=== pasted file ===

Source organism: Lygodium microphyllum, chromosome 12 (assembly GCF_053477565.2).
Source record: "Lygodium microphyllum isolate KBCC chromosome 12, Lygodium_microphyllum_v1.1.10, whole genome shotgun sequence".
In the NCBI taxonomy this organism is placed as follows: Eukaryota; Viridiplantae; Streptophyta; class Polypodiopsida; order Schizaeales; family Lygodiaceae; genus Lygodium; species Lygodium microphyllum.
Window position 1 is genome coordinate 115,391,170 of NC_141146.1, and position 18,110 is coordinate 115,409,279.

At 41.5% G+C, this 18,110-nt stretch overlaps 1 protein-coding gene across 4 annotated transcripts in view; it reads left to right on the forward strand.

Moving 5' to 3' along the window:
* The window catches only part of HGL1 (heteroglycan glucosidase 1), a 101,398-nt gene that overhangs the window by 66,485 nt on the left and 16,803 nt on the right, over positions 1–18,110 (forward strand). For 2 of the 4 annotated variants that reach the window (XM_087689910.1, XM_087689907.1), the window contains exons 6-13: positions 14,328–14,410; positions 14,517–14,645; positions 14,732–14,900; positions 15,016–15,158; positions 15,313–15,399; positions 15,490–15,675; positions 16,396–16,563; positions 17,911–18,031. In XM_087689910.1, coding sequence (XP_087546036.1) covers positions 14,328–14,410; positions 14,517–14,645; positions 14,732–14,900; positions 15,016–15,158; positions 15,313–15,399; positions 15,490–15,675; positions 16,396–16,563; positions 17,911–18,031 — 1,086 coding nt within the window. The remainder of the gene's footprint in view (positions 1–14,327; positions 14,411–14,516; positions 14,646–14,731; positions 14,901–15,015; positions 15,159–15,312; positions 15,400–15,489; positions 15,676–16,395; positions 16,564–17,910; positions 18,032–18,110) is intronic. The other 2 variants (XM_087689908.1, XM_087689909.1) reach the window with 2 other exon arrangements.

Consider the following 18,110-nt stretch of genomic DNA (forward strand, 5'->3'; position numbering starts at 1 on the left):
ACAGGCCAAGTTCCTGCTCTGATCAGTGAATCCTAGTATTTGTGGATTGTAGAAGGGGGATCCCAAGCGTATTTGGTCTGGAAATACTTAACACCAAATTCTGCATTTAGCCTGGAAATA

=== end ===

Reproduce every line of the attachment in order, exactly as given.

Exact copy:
Source organism: Lygodium microphyllum, chromosome 12 (assembly GCF_053477565.2).
Source record: "Lygodium microphyllum isolate KBCC chromosome 12, Lygodium_microphyllum_v1.1.10, whole genome shotgun sequence".
In the NCBI taxonomy this organism is placed as follows: Eukaryota; Viridiplantae; Streptophyta; class Polypodiopsida; order Schizaeales; family Lygodiaceae; genus Lygodium; species Lygodium microphyllum.
Window position 1 is genome coordinate 115,391,170 of NC_141146.1, and position 18,110 is coordinate 115,409,279.

At 41.5% G+C, this 18,110-nt stretch overlaps 1 protein-coding gene across 4 annotated transcripts in view; it reads left to right on the forward strand.

Moving 5' to 3' along the window:
* The window catches only part of HGL1 (heteroglycan glucosidase 1), a 101,398-nt gene that overhangs the window by 66,485 nt on the left and 16,803 nt on the right, over positions 1–18,110 (forward strand). For 2 of the 4 annotated variants that reach the window (XM_087689910.1, XM_087689907.1), the window contains exons 6-13: positions 14,328–14,410; positions 14,517–14,645; positions 14,732–14,900; positions 15,016–15,158; positions 15,313–15,399; positions 15,490–15,675; positions 16,396–16,563; positions 17,911–18,031. In XM_087689910.1, coding sequence (XP_087546036.1) covers positions 14,328–14,410; positions 14,517–14,645; positions 14,732–14,900; positions 15,016–15,158; positions 15,313–15,399; positions 15,490–15,675; positions 16,396–16,563; positions 17,911–18,031 — 1,086 coding nt within the window. The remainder of the gene's footprint in view (positions 1–14,327; positions 14,411–14,516; positions 14,646–14,731; positions 14,901–15,015; positions 15,159–15,312; positions 15,400–15,489; positions 15,676–16,395; positions 16,564–17,910; positions 18,032–18,110) is intronic. The other 2 variants (XM_087689908.1, XM_087689909.1) reach the window with 2 other exon arrangements.

Consider the following 18,110-nt stretch of genomic DNA (forward strand, 5'->3'; position numbering starts at 1 on the left):
ACAGGCCAAGTTCCTGCTCTGATCAGTGAATCCTAGTATTTGTGGATTGTAGAAGGGGGATCCCAAGCGTATTTGGTCTGGAAATACTTAACACCAAATTCTGCATTTAGCCTGGAAATA